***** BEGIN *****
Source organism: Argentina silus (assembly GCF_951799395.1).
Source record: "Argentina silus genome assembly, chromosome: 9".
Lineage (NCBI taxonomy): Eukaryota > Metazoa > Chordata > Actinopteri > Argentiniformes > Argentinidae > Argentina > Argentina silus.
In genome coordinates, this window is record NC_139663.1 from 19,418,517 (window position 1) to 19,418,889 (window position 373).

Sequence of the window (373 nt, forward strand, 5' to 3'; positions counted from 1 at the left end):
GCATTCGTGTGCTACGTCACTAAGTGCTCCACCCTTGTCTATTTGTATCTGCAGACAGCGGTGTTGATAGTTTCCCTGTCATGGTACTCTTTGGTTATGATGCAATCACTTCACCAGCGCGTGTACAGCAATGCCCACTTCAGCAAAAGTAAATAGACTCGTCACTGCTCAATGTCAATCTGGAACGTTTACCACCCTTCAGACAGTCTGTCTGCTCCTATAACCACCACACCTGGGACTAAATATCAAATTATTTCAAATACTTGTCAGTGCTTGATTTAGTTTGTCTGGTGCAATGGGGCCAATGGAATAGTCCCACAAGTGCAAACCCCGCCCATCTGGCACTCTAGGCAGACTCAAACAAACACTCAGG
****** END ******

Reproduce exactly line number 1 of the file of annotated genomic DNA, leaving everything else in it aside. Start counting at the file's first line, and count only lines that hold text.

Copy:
Source organism: Argentina silus (assembly GCF_951799395.1).